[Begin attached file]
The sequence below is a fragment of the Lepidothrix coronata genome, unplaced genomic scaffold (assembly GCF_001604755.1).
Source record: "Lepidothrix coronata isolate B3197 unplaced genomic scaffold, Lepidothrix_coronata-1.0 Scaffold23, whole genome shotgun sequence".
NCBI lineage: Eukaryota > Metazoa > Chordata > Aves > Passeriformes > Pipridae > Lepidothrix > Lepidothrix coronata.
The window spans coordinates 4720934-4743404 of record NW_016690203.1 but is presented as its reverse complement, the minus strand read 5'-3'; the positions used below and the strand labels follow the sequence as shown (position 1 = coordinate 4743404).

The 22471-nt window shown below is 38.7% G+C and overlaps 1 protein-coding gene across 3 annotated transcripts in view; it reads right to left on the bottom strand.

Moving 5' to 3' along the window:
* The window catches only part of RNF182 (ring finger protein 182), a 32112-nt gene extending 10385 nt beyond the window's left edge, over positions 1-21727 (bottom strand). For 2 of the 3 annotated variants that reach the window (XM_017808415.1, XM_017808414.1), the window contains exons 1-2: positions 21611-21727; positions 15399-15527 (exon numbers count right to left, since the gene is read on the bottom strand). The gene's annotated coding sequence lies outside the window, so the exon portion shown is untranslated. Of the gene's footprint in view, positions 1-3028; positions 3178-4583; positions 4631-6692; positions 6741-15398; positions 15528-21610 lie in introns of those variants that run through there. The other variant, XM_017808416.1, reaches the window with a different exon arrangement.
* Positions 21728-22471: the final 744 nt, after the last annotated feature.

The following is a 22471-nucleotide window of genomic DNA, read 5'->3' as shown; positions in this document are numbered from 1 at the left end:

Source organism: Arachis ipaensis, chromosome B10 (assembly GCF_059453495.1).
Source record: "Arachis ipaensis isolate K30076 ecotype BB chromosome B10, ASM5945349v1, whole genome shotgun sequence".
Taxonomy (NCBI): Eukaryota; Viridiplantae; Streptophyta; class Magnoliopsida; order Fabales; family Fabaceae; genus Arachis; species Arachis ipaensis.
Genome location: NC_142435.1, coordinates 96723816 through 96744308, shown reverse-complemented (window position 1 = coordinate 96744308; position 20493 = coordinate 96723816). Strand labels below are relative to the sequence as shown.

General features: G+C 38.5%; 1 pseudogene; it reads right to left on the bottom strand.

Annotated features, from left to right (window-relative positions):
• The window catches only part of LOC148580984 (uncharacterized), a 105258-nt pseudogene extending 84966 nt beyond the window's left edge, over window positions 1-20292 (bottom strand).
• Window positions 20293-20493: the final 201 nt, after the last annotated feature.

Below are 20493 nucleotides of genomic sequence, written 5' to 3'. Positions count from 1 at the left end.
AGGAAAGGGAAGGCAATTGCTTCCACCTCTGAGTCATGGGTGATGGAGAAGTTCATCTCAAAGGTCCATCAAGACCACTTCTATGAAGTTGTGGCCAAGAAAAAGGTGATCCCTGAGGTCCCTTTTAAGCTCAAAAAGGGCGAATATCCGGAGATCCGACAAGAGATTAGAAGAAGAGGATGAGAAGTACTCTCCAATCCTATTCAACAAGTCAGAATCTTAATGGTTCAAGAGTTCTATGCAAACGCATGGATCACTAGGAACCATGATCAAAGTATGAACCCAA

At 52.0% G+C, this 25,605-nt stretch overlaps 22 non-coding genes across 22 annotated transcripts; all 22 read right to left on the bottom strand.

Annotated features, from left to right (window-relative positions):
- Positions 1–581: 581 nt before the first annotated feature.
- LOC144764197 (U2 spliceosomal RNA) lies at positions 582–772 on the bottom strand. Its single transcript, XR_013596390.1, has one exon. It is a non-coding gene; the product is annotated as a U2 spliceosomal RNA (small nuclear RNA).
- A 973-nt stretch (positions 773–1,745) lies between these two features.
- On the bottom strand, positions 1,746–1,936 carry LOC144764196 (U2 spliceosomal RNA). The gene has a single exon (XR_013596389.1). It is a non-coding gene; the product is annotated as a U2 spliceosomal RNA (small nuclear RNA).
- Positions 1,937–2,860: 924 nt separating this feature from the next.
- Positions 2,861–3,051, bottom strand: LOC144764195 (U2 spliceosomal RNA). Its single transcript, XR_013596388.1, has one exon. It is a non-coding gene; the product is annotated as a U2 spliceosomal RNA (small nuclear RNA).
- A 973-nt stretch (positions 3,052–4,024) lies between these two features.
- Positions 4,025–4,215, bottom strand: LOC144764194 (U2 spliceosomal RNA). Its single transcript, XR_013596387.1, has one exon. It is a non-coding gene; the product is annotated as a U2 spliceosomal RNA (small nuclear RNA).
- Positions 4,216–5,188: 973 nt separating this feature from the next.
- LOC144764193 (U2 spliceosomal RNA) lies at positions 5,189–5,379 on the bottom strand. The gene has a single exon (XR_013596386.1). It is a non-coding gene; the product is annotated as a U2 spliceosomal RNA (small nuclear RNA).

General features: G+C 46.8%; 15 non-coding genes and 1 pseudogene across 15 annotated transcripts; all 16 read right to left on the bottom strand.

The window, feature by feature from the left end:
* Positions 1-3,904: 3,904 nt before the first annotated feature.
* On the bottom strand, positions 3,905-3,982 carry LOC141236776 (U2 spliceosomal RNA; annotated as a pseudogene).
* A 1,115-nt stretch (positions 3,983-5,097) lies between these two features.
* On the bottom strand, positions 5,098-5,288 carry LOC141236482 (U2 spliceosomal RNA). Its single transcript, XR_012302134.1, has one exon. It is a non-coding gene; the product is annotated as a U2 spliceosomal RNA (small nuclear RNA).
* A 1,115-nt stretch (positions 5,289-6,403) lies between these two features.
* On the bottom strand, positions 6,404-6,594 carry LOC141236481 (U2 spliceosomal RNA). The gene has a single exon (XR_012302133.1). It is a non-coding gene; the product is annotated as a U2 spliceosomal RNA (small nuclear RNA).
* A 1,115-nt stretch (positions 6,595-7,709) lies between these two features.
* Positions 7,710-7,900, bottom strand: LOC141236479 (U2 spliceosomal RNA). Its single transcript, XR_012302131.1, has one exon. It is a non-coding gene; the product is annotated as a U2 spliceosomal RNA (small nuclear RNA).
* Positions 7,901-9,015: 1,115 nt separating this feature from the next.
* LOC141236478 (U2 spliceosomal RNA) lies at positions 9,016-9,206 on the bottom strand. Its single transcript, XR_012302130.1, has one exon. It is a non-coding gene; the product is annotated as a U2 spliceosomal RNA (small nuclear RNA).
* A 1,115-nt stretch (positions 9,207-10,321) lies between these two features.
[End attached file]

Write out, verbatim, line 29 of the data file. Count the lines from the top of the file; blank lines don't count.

- Positions 4,025–4,215, bottom strand: LOC144764194 (U2 spliceosomal RNA). Its single transcript, XR_013596387.1, has one exon. It is a non-coding gene; the product is annotated as a U2 spliceosomal RNA (small nuclear RNA).